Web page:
Product launches are a dime a dozen. They often have little practical relevance beyond an immediate user base. The release by Systran of what it calls Pure Neural MT on a demo platform is somewhat different, however.
As far as we are aware, it is the first time access to neural machine translation for a variety of language combinations is offered to the general public. A clever marketing stunt. Others, such as Iconic Machine Translation, have announced upcoming NMT integrations into their commercial platforms.
Google’s NMT, meanwhile, released to much fanfare recently, but the initial launch was restricted to Chinese into English. So, for the world’s six billion non-Chinese speakers, there was only so much fun they could have playing around with it.
Systran’s demo platform now offers over 30 language combinations with another half-dozen soon to launch. In a technical paper accompanying the launch, Systran outlines the genesis and inner workings of its NMT system; which Systran says is based on an open-source project initiated by a natural language processing group from Harvard University.
This project is implemented “on top” of the scientific computing library called Torch, whose “maintainers” call it “a scientific computing framework with wide support for machine learning algorithms that puts GPUs first.” Other such deep learning frameworks, which have gotten traction in NMT, are Theano and Google’s TensorFlow.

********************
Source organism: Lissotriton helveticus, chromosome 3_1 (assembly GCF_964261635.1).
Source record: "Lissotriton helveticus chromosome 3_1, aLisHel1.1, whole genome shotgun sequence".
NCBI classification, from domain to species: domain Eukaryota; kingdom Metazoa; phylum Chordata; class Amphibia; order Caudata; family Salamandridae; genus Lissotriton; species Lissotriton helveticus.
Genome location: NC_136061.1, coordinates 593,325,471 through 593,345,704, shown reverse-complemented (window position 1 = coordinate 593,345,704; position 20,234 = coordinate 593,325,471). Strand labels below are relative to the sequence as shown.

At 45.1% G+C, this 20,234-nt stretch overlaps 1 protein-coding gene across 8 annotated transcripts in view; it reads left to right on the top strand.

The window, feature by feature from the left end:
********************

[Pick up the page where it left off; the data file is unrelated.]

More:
Systran, a Korean-owned company of French heritage, is clearly excited about the launch. Talking to Slator in early September 2016, CTO Jean Senellart said the company noticed the enthusiasm around NMT building up in academia and “decided to jump” around two years ago. He said they now have a dozen PhDs working on NMT in their Paris office, with an additional batch of engineers integrating the tech into the company’s commercial solutions.
So how good is the engine? Systran makes an effort to avoid the kind of hyperbole attached to Google’s NMT launch and tries to preempt critical comments by the translation quality police. The technology “will not replace human translators” and “does not produce translation which is almost indistinguishable from human translation,” the company says in a blog post.
The most salient error comes from missing words or parts of sentence—Systran paper on NMT
In terms of quality, that all-evlusive concept in translation, Systran’s NMT confirms findings seen in other models and trials. The system struggles with very short and very long sentences. It occasionally misses words or parts of a sentence. It also makes some rather strange errors (translating Steve King into Michael King when we tried it on English into German).
However, there is an actual improvement in fluency, even to the casual tester. For an in-depth review of the system, head over to Kirti Vashee’s post.
Systran CTO Senellart told Slator that there are indeed new types of mistakes and that German into English is actually lagging in terms of quality. Interestingly, he says they had better results of what he calls “very complicated languages” like English into Korean.